We posted the April eNews yesterday. I wanted to share the parts of the eNews that aren’t on the blog already with the blog readers…
All State Wireless a subsidiary of All State Satellite Depot Inc. opened a new Sprint store March 1 in Alexandria.
Secretary of State Mark Ritchie visited Crookston, mentioning the possibility of allowing absentee votes via the Internet. It was a suggestion that Governor Pawlenty voted down last year, but will probably resurface. (http://tinyurl.com/3y4g34)
Eagan Mayor Mike Maguire, reflecting on the last year, mentions efforts to bring broadband to the community. “Broadband is as vital to our wellbeing as good roads, electrical power and safe water,” he said. (http://tinyurl.com/324pch)
The Iron Range Network Joint Powers Board is committed to a high speed network but they are at a crossroads and are considering their options for building and deploying the network. (http://tinyurl.com/2pdefq)
A conference for parents entitled, Youngsters and the Internet, draws 150 attendees in Isanti. Parents learn how to teach their children about the Internet and how to keep safe online. (http://tinyurl.com/2lr3bv)
Insight School of Minnesota, an online high school will open next fall. The school expects 200 students. Insight School opened in Washington in 2006 and has been popular and well regarded. (http://tinyurl.com/2jckuc)
Minneapolis Wireless network is set to be completed by the end of March, 2008. (http://tinyurl.com/27x5vz)
A columnist for the Monticello Times provides a rave review of YouTube and its religious brother God Tube. (http://tinyurl.com/3csclj)
Senator Amy Klobuchar visited in March to discuss broadband in Red Wing, among other things. (http://tinyurl.com/394kqy)
CrossUSA recruits technology workers to rural areas to remotely manage networks and mainframes in such a way that keeps the jobs in the country rather than offshore. (http://tinyurl.com/39v2d5)
St. Cloud Recreation Department will no longer be printing catalogs; program information will now be posted online only. Community members have concerns but the impact will be closely monitored. (http://tinyurl.com/2mzy7d)
Thief River Falls
Police offer the old mantra – if it seems too good to be true, it probably is – as sage advice on the Internet. (http://tinyurl.com/2uj4tb)
Todd County started an FTTP program with a meeting with committee members, key stakeholders and Bill Coleman representing Blandin Foundation. They discussed the need for the community to invest in telecommunications to get the network they want and need for their future.
The Twin Cities are beefing up their communications networks to support the GOP National Convention this September. Verizon Wireless expects a 150 percent rise in data transmissions on its broadband network. Qwest Communications International will add more than 100 miles of fiber-optic and copper lines in and around the Xcel Energy Center. (http://tinyurl.com/2uc2hx)
The Minnesota Department of Natural Resources and the Waseca County Sheriff’s Office are working out a new system that will allow residents to activate burning permits online. Online permits will be $5 but can be reactivated throughout the year. (http://tinyurl.com/2my9aj)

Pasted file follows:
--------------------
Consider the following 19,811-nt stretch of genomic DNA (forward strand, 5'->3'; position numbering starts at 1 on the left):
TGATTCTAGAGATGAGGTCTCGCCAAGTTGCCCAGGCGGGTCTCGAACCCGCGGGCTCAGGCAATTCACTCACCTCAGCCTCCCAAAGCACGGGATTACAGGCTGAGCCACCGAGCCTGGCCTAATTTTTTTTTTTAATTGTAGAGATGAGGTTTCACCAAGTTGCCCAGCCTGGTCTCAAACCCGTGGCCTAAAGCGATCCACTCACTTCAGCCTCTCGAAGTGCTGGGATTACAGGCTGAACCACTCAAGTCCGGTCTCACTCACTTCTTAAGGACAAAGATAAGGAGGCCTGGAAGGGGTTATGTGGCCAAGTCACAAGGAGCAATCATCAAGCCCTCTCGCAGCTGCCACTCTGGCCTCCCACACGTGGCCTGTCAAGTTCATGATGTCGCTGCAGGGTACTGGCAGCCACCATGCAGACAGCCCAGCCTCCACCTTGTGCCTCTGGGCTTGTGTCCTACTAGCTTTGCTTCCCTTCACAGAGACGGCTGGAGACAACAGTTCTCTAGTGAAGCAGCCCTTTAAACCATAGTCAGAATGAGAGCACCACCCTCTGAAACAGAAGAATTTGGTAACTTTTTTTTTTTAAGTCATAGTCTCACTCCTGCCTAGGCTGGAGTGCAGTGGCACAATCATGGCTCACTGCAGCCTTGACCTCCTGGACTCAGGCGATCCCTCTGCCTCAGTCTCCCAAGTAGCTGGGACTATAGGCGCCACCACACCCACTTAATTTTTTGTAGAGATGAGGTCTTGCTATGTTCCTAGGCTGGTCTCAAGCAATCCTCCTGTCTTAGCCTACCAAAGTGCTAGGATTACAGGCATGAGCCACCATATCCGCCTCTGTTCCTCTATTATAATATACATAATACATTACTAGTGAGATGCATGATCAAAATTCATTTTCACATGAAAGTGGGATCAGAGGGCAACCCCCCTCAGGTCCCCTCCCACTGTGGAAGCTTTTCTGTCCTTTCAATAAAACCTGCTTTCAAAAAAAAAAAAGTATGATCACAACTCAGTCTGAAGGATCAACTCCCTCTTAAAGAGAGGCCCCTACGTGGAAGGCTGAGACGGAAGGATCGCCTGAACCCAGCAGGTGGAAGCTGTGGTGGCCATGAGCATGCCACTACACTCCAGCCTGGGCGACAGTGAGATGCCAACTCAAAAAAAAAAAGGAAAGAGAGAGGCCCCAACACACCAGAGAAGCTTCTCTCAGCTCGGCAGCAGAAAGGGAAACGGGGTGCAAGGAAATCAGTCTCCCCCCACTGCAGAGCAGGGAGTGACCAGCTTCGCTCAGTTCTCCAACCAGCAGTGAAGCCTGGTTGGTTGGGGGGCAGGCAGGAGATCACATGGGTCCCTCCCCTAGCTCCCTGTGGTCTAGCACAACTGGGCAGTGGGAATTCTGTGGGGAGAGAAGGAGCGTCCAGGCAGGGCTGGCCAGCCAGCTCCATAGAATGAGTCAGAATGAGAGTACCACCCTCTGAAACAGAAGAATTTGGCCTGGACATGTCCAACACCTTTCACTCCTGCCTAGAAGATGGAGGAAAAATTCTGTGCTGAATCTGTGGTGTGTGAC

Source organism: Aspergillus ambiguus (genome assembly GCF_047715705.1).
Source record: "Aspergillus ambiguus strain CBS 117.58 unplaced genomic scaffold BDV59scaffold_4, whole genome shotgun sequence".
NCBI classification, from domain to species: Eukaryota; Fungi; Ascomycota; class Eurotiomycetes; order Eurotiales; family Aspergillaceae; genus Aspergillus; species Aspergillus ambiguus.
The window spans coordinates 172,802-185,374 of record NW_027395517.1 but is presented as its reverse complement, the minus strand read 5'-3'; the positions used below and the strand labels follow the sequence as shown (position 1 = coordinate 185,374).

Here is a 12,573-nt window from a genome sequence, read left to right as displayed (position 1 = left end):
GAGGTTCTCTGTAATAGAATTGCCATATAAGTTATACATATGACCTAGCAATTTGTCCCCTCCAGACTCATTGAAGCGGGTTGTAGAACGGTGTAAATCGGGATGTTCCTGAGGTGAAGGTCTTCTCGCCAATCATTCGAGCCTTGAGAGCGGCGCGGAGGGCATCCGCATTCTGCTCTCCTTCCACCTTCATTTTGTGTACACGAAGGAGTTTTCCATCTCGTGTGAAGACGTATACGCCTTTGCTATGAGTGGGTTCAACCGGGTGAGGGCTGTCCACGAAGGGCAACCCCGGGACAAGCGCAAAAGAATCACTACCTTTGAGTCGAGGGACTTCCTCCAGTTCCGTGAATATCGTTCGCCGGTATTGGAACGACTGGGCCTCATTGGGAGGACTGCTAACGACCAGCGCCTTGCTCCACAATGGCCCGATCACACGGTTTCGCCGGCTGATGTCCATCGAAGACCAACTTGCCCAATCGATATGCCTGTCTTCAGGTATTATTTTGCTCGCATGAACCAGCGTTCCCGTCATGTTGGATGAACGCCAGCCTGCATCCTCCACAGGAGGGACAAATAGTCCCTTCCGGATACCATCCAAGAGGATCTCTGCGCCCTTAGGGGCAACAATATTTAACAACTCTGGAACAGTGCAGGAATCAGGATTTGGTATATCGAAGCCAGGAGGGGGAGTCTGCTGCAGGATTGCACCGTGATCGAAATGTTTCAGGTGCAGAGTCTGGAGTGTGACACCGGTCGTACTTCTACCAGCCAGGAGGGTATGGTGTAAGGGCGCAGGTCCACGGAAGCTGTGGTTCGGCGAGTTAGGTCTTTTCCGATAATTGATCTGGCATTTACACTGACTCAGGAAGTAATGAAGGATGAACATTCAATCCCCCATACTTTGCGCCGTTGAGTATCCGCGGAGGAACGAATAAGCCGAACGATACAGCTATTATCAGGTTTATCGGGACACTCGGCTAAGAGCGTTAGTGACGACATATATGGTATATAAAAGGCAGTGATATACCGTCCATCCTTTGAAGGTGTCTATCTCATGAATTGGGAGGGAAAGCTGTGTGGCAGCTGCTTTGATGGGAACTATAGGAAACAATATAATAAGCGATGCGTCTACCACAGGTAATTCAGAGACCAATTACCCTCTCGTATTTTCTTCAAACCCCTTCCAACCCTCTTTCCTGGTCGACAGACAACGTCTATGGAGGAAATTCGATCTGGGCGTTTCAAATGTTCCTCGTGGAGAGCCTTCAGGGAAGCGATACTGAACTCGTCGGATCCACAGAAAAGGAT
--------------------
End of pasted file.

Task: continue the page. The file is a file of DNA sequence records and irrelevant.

Home and Community Options Inc is in the midst of wiring one of their residences. Once it is installed, the home will not need night staff on premises; it will be monitored remotely. (http://tinyurl.com/2pm8y5)
Blandin Foundation’s broadband programs enable me to work with many communities throughout the state. My work this week was especially interesting. On one day, I met with leaders in a community that is just embarking on the journey to better understanding of their telecommunications services. They are asking the right questions – “What do we have? …What do we need? …. How do we get there?
Through the Community Broadband Resources program (http://www.blandinfoundation.com/html/public_bb_cbr.cfm), I will be helping them understand the current offerings from incumbent providers and the telecom needs of their business community and residents. While I work on getting information from the providers, the community leaders will be out visiting with the businesses. We will be able to pull this information together, have some informed meetings with the providers then talk about next steps.
The following day, I was able to participate in a consultant selection process for a community FTTP feasibility study. This community has been working for some time to get to this point. They have talked extensively with their incumbent providers and potential competitive providers. They have worked through the Blandin Foundation Get Broadband program (http://www.blandinfoundation.org/bsite/bbsite.html) to inform community members and businesses about the importance of broadband for economic development and quality of life. They have their local governments, school district and municipal utilities working together to identify future needs for bandwidth and technology applications. This community is seeking the definitive information necessary to make informed decisions about their next steps.
Each community is unique and has their own set of decision making factors and priorities. What is not unique is the need to bring community leaders together around the issue of broadband and technology. It is clear that communities that work aggressively on both sides of the equation – ensuring high quality services and building demand and technology sophistication – will emerge on the positive side of the digital divide and new economy. Community Broadband Resources (CBR) is designed to provide communities with the assistance they need when they need it. Go online to the Blandin website (www.blandinfoundation.org), find out the details and apply for the type of assistance that would move your community forward. While making progress is sometimes hard, the CBR online application process is quick and simple! I look forward to working with you!